Each time a teacher leaves the profession, it not only increases demand, it also imposes costs on districts. Replacement costs for teachers have been found to be about $18,000 per teacher who leaves, which adds up to a national price tag of more than $7 billion a year. High turnover also negatively affects the achievement of all students in a school. A comprehensive approach to reducing attrition would reduce the demand for new teachers and save money that could be better spent on mentoring and other approaches to supporting teacher development and advancing student achievement.

On the supply side, overall desirability of teaching as a profession is the most important factor; others include ease of entry, competitiveness of salaries, and teaching conditions. Highly publicized teacher layoffs during the budget downturn left a mark on the public psyche, including that of individuals who might have been considering a teaching career. In addition, salaries were frozen and working conditions suffered during the era of cutbacks, as resource limitations led to increased class sizes, along with fewer materials and instructional supports. One sign of the impact is that only 5 percent of the students in a recent survey of college-bound students were interested in pursuing a career in education, a decrease of 16 percent between 2010 and 2014.

These factors suggest that California must take purposeful steps now if the state is to avoid more acute, widespread shortages of teachers. Earlier state policy initiatives were greatly reduced or terminated during the era of state budget cuts. Reinstating incentives for teacher recruitment and retention will be a critical component of a thoughtful strategy to address the emerging teacher shortage.

POLICY RECOMMENDATIONS

Based upon this analysis and prior research, the authors offer the following policy recommendations for consideration:

1. Reinstate the CalTeach program, which helped recruit teachers from colleges, other careers, and other states; provided them information about how to become credentialed; and directed them to preparation programs and districts so that entry into the profession was made simpler and more supported.

2. Create incentives to attract diverse, talented individuals to teach in high-need locations and fields by funding candidates who prepare and teach in such schools and subject areas, as did two highly successful California programs: the Governor’s Teaching Fellowship and the Assumption Program of Loans for Education (APLE).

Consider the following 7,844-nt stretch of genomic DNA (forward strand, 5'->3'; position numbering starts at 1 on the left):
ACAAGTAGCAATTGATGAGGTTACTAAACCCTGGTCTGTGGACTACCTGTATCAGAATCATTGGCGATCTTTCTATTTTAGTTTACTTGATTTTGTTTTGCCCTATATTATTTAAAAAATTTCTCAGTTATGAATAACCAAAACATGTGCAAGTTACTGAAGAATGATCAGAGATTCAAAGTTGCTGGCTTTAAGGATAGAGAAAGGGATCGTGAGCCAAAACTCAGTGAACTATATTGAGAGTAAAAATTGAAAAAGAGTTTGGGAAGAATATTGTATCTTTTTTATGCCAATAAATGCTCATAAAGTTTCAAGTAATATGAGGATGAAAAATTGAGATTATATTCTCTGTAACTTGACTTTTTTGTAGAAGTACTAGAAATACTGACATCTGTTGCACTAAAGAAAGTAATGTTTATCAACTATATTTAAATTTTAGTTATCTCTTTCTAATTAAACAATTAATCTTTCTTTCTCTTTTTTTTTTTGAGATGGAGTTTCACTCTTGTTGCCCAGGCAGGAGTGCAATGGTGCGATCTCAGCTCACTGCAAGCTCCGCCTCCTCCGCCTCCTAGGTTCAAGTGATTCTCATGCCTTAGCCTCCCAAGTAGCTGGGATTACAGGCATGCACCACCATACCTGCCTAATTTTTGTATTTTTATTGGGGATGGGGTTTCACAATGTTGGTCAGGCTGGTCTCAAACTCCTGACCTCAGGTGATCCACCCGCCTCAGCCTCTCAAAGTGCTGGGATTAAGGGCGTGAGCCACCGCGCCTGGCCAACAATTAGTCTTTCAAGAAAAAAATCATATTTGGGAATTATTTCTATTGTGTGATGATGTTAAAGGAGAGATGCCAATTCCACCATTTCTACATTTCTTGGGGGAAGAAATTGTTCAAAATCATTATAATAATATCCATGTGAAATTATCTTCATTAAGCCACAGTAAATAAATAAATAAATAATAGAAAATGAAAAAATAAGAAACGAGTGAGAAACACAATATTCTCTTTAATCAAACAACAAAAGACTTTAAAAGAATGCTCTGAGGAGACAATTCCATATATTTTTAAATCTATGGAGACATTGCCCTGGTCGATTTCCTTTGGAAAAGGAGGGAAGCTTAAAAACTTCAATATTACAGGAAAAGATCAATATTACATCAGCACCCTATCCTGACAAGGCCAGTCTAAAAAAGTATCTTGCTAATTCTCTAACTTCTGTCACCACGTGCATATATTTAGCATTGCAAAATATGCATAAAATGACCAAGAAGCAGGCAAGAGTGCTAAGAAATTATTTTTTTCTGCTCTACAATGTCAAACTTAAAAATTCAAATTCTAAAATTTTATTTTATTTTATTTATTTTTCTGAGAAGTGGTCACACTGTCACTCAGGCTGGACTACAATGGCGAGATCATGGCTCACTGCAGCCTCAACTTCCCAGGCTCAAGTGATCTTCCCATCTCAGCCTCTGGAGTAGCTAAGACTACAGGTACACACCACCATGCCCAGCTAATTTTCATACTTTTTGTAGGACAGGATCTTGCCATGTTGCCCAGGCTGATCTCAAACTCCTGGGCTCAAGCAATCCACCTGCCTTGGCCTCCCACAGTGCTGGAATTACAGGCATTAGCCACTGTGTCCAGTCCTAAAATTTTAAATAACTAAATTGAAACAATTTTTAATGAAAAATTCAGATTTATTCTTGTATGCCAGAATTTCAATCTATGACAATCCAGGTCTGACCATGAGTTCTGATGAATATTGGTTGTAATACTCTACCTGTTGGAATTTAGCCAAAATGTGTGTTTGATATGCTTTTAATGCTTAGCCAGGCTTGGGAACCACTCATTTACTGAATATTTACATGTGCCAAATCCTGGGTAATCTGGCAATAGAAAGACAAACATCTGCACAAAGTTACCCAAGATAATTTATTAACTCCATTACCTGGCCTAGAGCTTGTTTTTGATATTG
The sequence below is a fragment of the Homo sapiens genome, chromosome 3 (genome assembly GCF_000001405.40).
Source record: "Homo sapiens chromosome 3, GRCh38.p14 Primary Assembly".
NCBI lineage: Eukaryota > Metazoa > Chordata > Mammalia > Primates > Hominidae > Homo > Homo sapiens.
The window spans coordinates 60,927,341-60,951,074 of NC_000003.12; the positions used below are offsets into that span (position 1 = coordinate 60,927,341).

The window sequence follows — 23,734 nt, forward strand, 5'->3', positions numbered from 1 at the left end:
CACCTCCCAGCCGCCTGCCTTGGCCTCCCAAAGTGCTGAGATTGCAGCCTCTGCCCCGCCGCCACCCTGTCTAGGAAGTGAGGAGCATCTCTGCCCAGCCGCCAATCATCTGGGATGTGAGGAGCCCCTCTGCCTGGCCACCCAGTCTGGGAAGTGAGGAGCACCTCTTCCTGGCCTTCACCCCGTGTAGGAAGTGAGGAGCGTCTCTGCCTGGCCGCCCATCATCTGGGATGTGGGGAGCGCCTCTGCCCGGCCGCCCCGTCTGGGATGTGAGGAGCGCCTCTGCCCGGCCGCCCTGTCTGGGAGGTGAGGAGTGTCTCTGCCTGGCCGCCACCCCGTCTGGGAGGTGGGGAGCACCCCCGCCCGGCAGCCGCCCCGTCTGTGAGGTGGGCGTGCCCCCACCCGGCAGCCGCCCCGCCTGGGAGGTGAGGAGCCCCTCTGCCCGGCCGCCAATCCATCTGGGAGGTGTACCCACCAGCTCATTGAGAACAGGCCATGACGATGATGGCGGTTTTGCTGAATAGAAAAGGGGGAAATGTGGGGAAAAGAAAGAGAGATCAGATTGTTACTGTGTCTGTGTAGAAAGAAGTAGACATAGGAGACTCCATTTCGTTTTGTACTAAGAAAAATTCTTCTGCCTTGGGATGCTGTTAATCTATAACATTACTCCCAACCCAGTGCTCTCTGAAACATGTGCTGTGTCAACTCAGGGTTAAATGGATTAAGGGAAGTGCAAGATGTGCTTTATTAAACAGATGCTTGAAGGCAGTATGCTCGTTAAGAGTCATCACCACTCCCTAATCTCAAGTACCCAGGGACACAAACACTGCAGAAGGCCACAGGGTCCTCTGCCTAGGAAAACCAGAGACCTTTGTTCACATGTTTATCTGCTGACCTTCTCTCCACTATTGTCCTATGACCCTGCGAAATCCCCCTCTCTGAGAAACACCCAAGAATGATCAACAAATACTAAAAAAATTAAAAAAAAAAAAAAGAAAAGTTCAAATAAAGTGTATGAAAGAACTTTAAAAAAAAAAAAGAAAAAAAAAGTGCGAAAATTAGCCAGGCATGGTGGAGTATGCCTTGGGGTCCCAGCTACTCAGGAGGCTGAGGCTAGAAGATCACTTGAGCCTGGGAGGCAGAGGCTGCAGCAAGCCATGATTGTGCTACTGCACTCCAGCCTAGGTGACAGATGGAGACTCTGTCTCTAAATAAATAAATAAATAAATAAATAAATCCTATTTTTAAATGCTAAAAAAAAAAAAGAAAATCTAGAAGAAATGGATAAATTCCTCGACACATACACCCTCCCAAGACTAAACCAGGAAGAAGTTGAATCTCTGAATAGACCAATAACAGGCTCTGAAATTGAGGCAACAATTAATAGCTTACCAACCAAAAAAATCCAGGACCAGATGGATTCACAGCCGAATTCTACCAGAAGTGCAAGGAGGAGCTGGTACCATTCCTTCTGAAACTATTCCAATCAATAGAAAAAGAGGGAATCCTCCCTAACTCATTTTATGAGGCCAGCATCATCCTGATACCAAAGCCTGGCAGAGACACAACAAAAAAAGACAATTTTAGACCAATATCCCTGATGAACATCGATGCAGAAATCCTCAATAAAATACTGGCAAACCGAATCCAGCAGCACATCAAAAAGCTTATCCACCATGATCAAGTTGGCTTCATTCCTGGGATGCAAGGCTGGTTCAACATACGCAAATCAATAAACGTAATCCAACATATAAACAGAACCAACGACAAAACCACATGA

3. Create innovative pipelines into teaching, such as high school career pathways and Grow-Your-Own teacher preparation models, which encourage and support young people and others to go into teaching in their own communities. These strategies are aligned with the research findings that many young people can be attracted to teaching early in life, and teachers prefer to teach near where they grew up and attended high school.

4. Increase access to high-quality preparation programs that support teacher success in high-need districts and fields. California needs new approaches to training and recruitment to solve shortages in communities and fields that have longstanding challenges with both adequate preparation and adequate supply. In particular, innovation is needed to develop new model programs for training urban and rural teachers, such as teacher residencies and new models of special education preparation.

5. Ensure that all beginning teachers have access to a high-quality support and mentoring program that can reduce early attrition and enhance competence, such as is available through well-designed Beginning Teacher Support and Assessment (BTSA) programs.

6. Provide incentives that support teachers’ ability to stay in or re-enter the profession through strategies like mortgage guarantees for housing, ease of credential renewal, streamlined reciprocity with other states, and opportunities to continue teaching and mentoring after retirement.

7. Improve teaching conditions by supporting administrator training that enables principals to create productive teaching and learning environments.